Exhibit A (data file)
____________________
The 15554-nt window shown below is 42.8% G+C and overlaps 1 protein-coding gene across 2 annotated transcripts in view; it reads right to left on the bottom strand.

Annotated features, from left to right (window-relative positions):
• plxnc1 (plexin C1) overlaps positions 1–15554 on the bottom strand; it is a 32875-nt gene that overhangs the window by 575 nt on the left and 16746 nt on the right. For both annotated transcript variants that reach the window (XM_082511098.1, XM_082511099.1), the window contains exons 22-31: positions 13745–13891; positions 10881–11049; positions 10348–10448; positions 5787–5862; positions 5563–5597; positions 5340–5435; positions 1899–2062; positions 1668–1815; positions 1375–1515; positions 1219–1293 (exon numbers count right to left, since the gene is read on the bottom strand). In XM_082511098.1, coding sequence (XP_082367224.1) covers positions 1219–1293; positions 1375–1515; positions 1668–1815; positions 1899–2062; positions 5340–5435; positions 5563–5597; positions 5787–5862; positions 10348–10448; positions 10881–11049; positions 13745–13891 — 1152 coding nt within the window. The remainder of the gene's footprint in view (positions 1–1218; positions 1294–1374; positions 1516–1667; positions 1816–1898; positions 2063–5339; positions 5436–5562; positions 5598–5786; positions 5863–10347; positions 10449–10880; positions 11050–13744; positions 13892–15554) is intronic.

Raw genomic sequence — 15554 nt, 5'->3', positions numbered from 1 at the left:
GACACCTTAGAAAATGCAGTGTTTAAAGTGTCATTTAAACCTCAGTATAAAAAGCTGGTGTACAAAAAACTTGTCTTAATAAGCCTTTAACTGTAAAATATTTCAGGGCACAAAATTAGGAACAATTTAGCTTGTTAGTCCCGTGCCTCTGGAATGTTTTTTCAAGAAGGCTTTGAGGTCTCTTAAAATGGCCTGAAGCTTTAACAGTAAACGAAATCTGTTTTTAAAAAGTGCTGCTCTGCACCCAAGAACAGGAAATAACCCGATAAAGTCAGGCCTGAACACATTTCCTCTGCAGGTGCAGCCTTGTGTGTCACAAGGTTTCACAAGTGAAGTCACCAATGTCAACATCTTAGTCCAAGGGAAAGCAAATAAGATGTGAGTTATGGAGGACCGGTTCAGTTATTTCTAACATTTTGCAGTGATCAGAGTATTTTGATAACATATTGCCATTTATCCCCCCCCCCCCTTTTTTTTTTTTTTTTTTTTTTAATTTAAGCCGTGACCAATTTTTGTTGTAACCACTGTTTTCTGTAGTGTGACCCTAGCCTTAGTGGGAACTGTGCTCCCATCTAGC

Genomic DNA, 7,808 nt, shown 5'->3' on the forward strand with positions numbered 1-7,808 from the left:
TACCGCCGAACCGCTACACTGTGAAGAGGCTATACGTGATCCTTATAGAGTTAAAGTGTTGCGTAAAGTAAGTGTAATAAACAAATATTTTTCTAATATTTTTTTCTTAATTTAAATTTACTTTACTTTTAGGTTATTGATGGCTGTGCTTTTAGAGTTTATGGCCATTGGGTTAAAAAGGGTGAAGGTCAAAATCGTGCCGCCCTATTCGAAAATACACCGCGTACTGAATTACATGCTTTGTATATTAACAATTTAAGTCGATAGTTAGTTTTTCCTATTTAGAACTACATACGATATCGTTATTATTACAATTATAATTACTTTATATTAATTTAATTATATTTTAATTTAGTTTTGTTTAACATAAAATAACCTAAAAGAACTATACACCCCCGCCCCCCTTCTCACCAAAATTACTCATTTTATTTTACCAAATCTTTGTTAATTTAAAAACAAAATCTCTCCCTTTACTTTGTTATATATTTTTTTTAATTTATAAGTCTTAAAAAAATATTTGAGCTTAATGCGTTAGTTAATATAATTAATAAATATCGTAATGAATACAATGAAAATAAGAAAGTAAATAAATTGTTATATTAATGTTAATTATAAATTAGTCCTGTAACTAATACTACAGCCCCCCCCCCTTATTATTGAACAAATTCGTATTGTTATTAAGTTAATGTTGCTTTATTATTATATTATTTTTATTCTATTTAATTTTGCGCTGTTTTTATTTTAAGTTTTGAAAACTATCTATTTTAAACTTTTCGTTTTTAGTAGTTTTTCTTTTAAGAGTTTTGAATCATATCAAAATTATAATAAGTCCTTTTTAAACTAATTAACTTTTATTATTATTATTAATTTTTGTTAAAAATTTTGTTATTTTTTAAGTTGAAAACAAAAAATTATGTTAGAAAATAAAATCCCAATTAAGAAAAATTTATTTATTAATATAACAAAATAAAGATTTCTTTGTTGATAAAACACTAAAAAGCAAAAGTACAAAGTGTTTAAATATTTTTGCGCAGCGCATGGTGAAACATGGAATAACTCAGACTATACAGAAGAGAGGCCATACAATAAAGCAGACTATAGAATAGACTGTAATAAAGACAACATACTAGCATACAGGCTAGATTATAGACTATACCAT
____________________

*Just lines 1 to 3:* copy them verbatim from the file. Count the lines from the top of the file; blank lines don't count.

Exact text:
The 15554-nt window shown below is 42.8% G+C and overlaps 1 protein-coding gene across 2 annotated transcripts in view; it reads right to left on the bottom strand.

Annotated features, from left to right (window-relative positions):
• plxnc1 (plexin C1) overlaps positions 1–15554 on the bottom strand; it is a 32875-nt gene that overhangs the window by 575 nt on the left and 16746 nt on the right. For both annotated transcript variants that reach the window (XM_082511098.1, XM_082511099.1), the window contains exons 22-31: positions 13745–13891; positions 10881–11049; positions 10348–10448; positions 5787–5862; positions 5563–5597; positions 5340–5435; positions 1899–2062; positions 1668–1815; positions 1375–1515; positions 1219–1293 (exon numbers count right to left, since the gene is read on the bottom strand). In XM_082511098.1, coding sequence (XP_082367224.1) covers positions 1219–1293; positions 1375–1515; positions 1668–1815; positions 1899–2062; positions 5340–5435; positions 5563–5597; positions 5787–5862; positions 10348–10448; positions 10881–11049; positions 13745–13891 — 1152 coding nt within the window. The remainder of the gene's footprint in view (positions 1–1218; positions 1294–1374; positions 1516–1667; positions 1816–1898; positions 2063–5339; positions 5436–5562; positions 5598–5786; positions 5863–10347; positions 10449–10880; positions 11050–13744; positions 13892–15554) is intronic.